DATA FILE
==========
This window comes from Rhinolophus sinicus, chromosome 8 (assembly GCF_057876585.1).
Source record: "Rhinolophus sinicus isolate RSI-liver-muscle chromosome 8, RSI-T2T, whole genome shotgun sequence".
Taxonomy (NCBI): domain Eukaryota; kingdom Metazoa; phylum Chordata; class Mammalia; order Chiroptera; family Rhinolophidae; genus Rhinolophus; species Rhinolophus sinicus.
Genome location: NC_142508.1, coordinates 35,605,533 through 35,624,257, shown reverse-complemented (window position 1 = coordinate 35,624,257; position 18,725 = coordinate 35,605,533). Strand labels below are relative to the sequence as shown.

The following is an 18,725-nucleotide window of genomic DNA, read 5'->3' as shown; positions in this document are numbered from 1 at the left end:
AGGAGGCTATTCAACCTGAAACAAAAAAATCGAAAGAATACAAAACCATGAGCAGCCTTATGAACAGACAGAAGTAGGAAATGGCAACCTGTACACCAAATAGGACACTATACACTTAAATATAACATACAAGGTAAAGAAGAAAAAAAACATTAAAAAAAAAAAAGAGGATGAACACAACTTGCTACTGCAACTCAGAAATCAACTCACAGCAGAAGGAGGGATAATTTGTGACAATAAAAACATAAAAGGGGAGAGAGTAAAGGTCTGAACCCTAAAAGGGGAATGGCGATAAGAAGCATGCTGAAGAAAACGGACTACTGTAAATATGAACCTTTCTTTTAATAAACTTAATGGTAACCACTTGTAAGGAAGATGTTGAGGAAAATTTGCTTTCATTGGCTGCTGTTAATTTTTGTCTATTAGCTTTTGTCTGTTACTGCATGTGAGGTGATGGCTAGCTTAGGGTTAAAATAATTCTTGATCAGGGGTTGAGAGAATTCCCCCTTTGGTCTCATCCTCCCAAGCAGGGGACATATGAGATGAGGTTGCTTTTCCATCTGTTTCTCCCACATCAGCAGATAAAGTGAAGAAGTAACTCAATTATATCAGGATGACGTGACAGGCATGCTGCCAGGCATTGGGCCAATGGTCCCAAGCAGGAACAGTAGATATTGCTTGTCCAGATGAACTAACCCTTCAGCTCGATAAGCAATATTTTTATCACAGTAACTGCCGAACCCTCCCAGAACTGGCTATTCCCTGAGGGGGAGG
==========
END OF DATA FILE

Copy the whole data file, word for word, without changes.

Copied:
This window comes from Rhinolophus sinicus, chromosome 8 (assembly GCF_057876585.1).
Source record: "Rhinolophus sinicus isolate RSI-liver-muscle chromosome 8, RSI-T2T, whole genome shotgun sequence".
Taxonomy (NCBI): domain Eukaryota; kingdom Metazoa; phylum Chordata; class Mammalia; order Chiroptera; family Rhinolophidae; genus Rhinolophus; species Rhinolophus sinicus.
Genome location: NC_142508.1, coordinates 35,605,533 through 35,624,257, shown reverse-complemented (window position 1 = coordinate 35,624,257; position 18,725 = coordinate 35,605,533). Strand labels below are relative to the sequence as shown.

The following is an 18,725-nucleotide window of genomic DNA, read 5'->3' as shown; positions in this document are numbered from 1 at the left end:
AGGAGGCTATTCAACCTGAAACAAAAAAATCGAAAGAATACAAAACCATGAGCAGCCTTATGAACAGACAGAAGTAGGAAATGGCAACCTGTACACCAAATAGGACACTATACACTTAAATATAACATACAAGGTAAAGAAGAAAAAAAACATTAAAAAAAAAAAAGAGGATGAACACAACTTGCTACTGCAACTCAGAAATCAACTCACAGCAGAAGGAGGGATAATTTGTGACAATAAAAACATAAAAGGGGAGAGAGTAAAGGTCTGAACCCTAAAAGGGGAATGGCGATAAGAAGCATGCTGAAGAAAACGGACTACTGTAAATATGAACCTTTCTTTTAATAAACTTAATGGTAACCACTTGTAAGGAAGATGTTGAGGAAAATTTGCTTTCATTGGCTGCTGTTAATTTTTGTCTATTAGCTTTTGTCTGTTACTGCATGTGAGGTGATGGCTAGCTTAGGGTTAAAATAATTCTTGATCAGGGGTTGAGAGAATTCCCCCTTTGGTCTCATCCTCCCAAGCAGGGGACATATGAGATGAGGTTGCTTTTCCATCTGTTTCTCCCACATCAGCAGATAAAGTGAAGAAGTAACTCAATTATATCAGGATGACGTGACAGGCATGCTGCCAGGCATTGGGCCAATGGTCCCAAGCAGGAACAGTAGATATTGCTTGTCCAGATGAACTAACCCTTCAGCTCGATAAGCAATATTTTTATCACAGTAACTGCCGAACCCTCCCAGAACTGGCTATTCCCTGAGGGGGAGG